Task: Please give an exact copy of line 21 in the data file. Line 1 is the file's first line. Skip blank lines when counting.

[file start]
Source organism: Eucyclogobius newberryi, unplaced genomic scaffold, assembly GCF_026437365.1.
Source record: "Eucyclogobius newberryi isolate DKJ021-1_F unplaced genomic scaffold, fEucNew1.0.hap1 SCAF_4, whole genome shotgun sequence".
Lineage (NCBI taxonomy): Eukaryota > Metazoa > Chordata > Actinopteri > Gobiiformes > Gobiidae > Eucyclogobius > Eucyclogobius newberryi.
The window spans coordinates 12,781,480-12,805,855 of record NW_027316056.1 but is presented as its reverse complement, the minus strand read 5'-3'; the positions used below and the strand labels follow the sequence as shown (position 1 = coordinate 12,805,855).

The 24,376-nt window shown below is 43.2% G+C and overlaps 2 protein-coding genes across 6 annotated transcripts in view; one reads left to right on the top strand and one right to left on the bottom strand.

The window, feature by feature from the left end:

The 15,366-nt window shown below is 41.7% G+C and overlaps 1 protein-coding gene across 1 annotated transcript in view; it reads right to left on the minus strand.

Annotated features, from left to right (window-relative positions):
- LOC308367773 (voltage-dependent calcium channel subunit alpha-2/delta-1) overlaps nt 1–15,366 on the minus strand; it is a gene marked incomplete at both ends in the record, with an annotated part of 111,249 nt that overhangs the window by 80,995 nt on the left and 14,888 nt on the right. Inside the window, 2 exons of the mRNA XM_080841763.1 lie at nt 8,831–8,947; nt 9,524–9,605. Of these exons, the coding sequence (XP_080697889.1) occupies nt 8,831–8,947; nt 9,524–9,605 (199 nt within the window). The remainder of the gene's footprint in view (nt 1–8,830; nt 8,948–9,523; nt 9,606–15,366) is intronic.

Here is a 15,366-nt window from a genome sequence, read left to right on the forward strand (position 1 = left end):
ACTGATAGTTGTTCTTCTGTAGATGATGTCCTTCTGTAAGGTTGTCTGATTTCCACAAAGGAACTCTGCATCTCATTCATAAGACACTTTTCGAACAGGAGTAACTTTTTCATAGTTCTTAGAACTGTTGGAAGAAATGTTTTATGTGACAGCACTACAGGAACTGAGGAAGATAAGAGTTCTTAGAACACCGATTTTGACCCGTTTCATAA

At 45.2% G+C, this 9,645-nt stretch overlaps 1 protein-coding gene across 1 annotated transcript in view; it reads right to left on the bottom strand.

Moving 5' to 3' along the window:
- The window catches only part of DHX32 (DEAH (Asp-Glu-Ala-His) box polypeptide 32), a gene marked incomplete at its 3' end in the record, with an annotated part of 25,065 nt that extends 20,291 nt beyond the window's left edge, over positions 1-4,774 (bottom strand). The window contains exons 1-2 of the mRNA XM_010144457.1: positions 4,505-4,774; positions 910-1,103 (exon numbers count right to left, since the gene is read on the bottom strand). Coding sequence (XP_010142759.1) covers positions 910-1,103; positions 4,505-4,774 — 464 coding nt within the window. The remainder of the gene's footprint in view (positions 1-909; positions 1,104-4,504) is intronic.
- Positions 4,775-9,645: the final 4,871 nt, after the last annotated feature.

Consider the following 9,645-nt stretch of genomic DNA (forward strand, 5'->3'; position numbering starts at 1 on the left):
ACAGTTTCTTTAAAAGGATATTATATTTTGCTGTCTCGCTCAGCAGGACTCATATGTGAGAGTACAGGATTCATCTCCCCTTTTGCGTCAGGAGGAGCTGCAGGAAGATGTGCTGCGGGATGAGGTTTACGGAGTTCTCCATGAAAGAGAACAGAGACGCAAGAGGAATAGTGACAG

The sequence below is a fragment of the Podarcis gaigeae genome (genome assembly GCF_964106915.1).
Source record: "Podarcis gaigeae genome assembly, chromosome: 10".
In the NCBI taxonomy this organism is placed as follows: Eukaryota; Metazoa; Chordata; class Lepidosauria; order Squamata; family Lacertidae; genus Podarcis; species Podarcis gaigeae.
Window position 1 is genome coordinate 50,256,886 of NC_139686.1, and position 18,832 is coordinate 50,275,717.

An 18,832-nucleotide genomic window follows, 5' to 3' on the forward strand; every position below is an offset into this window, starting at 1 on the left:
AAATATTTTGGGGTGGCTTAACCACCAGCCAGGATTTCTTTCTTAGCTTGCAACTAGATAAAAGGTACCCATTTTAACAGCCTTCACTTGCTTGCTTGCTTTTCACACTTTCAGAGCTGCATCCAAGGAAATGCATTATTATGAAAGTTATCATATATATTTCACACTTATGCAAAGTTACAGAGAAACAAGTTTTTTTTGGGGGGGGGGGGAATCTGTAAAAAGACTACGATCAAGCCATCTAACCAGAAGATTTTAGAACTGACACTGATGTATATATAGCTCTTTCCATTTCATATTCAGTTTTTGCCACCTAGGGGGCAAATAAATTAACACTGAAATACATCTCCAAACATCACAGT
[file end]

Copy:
Window position 1 is genome coordinate 50,256,886 of NC_139686.1, and position 18,832 is coordinate 50,275,717.